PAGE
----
This weekend I am enjoying the privilege of being on a board retreat. Having an opportunity to meet and spend time with people who have a similar focus and direction, as well as the desire to see an organization prosper and grow is very fulfilling. However, it is also a time that invokes memories of previous board retreats, countless board meetings and all of the ideas, talk and good intentions that generally accompany a gathering like this. There is always optimism that the next thing we do will push us over the top or help position our group in an “enviable” position. However, after so many of those sessions I realize this is rarely the case.
If you have never attended a meeting like this, let me familiarize you with the process. People who have a level of experience, means and passion for the organization get together to review recent history, evaluate the present position, interject new (possibly innovative or security based initiatives) and then forecast the future. While all of this is good and very meaningful there must be substance to the conversation, based on accurate analysis of data and a clear track outlined for the future that is within the scope of reason and resources. Otherwise it is all talk. It does not matter how good the intention of the conversation if there is no way or support for the proposed direction. I cannot tell you how many times I have seen the best of intentions turn into nothing because no one would take responsibility and execute. Many people fancy themselves as the “idea person” but few really want to grab the bull by the horns and execute the plan.
Some of you may want, at some time, to hold a board position. While yes, it seems prestigious to do so, be prepared for a lot of conversation with some action, but probably not as much as is really needed. I bring this up because you will find the same thing true in many aspects of your life. You and many others will have good intentions and say you want to do something – AND YOU REALLY DO WANT TO DO IT! However, time comes and goes and soon the passion for the project seems to fade and its value diminishes.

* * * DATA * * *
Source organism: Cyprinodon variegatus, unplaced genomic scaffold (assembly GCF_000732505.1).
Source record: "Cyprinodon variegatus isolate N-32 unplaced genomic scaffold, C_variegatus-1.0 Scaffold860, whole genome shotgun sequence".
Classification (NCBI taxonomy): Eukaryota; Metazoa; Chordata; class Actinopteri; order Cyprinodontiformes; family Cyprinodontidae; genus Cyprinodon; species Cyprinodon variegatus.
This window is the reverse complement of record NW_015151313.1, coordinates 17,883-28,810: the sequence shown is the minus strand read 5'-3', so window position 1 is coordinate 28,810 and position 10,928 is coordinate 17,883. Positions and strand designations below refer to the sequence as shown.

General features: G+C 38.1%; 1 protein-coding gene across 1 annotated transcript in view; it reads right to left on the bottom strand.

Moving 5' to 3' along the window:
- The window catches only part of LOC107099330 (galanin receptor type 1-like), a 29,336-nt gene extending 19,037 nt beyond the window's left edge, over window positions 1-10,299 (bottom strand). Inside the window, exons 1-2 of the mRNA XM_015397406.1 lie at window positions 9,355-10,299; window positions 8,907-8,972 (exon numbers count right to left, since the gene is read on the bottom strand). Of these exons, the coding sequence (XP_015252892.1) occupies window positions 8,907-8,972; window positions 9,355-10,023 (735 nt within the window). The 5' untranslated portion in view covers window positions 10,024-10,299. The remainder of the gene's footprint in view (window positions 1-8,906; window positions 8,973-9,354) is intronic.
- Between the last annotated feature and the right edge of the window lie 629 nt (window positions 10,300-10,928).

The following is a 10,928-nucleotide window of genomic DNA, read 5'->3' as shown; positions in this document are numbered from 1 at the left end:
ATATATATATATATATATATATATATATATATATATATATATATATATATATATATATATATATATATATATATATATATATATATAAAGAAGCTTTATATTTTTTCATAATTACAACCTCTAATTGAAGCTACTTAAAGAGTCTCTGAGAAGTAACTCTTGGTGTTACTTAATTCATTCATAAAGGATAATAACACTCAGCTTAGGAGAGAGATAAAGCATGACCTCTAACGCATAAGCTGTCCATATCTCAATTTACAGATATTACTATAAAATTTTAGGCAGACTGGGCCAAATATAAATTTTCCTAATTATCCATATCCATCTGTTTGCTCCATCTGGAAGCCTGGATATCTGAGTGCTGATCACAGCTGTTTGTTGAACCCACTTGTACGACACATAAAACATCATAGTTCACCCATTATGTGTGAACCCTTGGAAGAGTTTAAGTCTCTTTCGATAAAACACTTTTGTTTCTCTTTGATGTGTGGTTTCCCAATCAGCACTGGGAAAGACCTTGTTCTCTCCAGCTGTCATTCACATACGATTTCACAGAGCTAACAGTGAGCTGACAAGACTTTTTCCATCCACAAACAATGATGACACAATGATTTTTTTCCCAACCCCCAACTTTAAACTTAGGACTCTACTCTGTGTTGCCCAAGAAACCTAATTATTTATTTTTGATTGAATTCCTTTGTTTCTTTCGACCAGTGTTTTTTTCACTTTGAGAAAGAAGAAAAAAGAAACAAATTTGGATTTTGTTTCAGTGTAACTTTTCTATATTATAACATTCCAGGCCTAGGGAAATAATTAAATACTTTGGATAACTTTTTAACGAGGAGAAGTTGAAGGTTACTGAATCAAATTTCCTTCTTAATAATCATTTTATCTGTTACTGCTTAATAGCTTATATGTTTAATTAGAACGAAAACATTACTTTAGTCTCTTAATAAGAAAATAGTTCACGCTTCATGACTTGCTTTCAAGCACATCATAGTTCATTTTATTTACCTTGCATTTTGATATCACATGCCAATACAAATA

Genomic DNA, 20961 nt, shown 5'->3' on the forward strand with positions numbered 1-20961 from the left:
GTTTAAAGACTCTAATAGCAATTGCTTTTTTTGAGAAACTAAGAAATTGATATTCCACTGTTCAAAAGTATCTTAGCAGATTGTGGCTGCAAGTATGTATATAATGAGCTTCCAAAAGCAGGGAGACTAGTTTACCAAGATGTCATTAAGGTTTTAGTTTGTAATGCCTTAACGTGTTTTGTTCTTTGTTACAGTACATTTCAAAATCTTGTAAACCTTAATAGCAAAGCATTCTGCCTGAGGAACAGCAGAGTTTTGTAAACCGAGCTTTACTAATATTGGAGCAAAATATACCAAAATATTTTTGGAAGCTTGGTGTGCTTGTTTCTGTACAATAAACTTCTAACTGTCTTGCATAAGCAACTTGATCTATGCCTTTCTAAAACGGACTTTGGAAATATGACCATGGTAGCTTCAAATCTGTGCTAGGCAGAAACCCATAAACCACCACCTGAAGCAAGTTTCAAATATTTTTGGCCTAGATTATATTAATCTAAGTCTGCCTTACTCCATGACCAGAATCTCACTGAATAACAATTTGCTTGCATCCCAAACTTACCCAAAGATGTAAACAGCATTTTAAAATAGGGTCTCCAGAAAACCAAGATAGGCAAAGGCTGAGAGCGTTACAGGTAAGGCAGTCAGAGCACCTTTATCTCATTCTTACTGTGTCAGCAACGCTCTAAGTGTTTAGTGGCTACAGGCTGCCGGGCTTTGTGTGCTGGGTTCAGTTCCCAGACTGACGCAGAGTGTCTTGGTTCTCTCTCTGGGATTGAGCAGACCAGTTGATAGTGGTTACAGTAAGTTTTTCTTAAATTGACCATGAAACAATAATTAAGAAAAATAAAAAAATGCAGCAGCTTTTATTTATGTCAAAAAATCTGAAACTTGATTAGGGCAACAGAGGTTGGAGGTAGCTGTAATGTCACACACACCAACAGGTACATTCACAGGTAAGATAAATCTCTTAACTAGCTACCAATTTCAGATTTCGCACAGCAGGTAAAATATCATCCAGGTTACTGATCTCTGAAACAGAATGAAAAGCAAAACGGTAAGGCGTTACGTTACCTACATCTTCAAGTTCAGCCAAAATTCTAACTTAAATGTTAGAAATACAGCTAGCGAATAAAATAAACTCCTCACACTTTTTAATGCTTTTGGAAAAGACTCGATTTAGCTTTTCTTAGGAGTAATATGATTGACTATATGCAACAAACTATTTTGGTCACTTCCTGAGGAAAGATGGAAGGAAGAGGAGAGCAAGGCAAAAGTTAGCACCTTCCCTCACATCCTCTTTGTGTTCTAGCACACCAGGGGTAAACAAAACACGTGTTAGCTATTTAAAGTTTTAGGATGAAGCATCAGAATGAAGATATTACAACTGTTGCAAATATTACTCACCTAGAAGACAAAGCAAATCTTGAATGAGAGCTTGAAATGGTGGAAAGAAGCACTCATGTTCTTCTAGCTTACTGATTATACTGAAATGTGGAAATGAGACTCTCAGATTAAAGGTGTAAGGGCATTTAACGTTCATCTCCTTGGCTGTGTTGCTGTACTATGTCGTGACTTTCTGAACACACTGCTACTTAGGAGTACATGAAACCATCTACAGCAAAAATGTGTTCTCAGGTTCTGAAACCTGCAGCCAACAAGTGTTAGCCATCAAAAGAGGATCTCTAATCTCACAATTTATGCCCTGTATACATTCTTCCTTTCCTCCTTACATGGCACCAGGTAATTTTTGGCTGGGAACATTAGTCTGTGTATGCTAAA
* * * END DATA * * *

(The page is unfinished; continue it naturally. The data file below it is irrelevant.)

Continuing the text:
Matthew 5:36 – 37 was written to help us address these types of issues. These verses are a call to action, not just another “commandment.” If you say yes, then take the initiative to do what you say you will do. If you say no, have a reason or purpose for not doing it – even if the purpose is you don’t want to or you know it is not something you will do well. Don’t say something to appease someone and then not follow through – regardless of the reason. Matthew 21:28 – 32 provides an example of this and illustrates the view of God concerning these types of “promises.”
It takes honesty and initiative to address projects and promises. You have often heard me use the word “initiative” in hopes that you would begin to think beyond ideas and concepts and move yourself to action – especially if you see value in the idea or plan. Initiative is what differentiates people who succeed from those who do not. I am not talking purely about worldly success – I am talking about a person’s capacity to prosper before God and man. When you allow your “yes” to be “yes” and your “no” to be “no,” you are being honest and not a liar, as harsh as that may sound. Read 1 Timothy 1:8 – 10 and you will see that people who do not keep their word are among those condemned.
Keep your word. Use initiative. Be a part of the solution and make things happen. Good intentions are great, but follow through if it is important to you. Fulfilling promises is a sign of respect and obedience.